General / 18 February 2020

Houdini Blog #36: Box builder

It has been a while since the last blog post and in this post I wanted to share a tool I have been working on.

The main idea of this tool is to go from a blockout in Unreal Engine 4 to final building. So it is placing modular models for you. Here is a similar tool I saw some time ago: https://80.lv/articles/006sdf-environment-art-procedural-workflow-in-houdini/ 

My inspiration for the buildings it self are from Star Citizen concepts https://www.artstation.com/artwork/xz4L0X 

At the moment this is what I have.

I have also been working on modular models. This is modeled in Houdini and using the star Citizen Decal technique, so all the details you see are from a decal. Added also parallax to the decals to make it more fancy.


One of the first important steps in creating this tool was a decent wall system.

What I mean by that is that you can input boxes and it will create the points where the walls should come. Below here is a small breakdown of this system.

First clean up the input boxes and get the amount of floors. For the amount of floors you can use a divide with a Bricker polygon option. Then looping over each primitive and getting the bottom line. This line represent where the models will be placed and how many. So get the length of the line. There are many options to get the length of a line like using the convert line, resample distance attribute or VEX.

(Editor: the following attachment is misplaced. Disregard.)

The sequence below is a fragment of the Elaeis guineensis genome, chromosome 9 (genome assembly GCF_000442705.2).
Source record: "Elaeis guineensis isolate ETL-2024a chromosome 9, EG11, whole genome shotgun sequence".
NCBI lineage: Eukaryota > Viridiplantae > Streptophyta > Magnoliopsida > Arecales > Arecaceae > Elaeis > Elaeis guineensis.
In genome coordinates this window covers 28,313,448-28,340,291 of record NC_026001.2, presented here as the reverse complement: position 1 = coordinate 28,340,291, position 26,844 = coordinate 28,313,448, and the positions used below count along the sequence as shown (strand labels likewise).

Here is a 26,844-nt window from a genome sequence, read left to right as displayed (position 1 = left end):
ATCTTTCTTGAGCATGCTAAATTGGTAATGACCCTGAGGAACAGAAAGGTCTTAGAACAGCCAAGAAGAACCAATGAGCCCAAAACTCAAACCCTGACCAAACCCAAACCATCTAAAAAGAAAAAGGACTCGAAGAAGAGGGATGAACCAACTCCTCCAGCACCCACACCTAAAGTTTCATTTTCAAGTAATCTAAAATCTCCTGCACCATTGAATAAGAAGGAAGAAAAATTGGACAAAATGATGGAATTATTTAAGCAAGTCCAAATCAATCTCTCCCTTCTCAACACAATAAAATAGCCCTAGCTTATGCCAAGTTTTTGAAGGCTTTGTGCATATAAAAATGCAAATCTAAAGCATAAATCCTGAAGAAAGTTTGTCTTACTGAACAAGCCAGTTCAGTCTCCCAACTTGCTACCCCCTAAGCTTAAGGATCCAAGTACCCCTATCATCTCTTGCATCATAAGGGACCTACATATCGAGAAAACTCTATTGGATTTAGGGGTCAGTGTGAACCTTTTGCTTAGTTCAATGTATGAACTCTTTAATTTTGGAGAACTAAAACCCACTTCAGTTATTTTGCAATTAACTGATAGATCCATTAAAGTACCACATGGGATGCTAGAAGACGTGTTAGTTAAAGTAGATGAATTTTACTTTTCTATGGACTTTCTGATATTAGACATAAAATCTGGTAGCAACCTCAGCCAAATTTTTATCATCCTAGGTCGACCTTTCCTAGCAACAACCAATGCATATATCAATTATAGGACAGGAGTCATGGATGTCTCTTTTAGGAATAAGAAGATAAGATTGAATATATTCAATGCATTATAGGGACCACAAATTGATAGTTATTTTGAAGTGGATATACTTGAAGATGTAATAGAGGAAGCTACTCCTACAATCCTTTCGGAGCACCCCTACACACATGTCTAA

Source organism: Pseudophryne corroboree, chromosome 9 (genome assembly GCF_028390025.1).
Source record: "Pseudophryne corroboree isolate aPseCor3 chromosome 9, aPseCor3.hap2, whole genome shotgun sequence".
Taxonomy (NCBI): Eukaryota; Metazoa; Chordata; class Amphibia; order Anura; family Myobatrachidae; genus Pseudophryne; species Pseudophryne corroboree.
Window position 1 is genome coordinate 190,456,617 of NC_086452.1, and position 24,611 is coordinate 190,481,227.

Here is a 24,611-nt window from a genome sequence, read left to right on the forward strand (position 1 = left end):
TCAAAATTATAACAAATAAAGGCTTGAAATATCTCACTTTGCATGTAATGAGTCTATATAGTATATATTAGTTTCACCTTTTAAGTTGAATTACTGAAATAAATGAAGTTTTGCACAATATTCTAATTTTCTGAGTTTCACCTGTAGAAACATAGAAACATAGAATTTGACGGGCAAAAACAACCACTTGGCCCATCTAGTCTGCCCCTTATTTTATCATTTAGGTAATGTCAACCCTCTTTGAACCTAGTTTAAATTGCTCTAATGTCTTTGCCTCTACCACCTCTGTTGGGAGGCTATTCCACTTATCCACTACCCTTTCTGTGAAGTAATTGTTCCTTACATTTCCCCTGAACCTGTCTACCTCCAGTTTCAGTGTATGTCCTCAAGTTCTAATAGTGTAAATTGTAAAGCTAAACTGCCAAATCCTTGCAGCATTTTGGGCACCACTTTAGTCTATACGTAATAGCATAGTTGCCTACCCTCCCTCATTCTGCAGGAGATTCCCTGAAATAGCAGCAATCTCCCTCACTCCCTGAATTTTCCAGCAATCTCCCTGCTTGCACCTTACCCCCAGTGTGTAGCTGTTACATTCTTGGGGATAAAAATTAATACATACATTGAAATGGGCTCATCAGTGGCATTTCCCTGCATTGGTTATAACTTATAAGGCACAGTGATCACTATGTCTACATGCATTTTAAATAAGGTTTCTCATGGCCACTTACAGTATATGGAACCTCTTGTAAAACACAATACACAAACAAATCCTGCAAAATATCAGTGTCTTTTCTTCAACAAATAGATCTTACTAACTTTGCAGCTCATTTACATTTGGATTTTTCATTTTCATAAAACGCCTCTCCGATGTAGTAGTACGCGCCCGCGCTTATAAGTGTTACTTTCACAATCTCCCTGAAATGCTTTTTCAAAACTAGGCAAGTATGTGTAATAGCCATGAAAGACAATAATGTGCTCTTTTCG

When you have the length of the line now compare it with the wall size and see how many you can fit. So this will be a wrangle with calculating the amount of walls and the rescale value for the walls. Because the walls might be to large or small so play around with the scale of each wall to fit them.

By save an @scale in a wrangle Houdini by default knows what to do with it. Plug in this in a copy to points it will return control in each copy of the scale.

That was it for the post , I hope you enjoyed. Feel free to share feedback or Questions.

Next week I might talk a bit about instancing with Unreal Engine.

And special thanks to my patreons.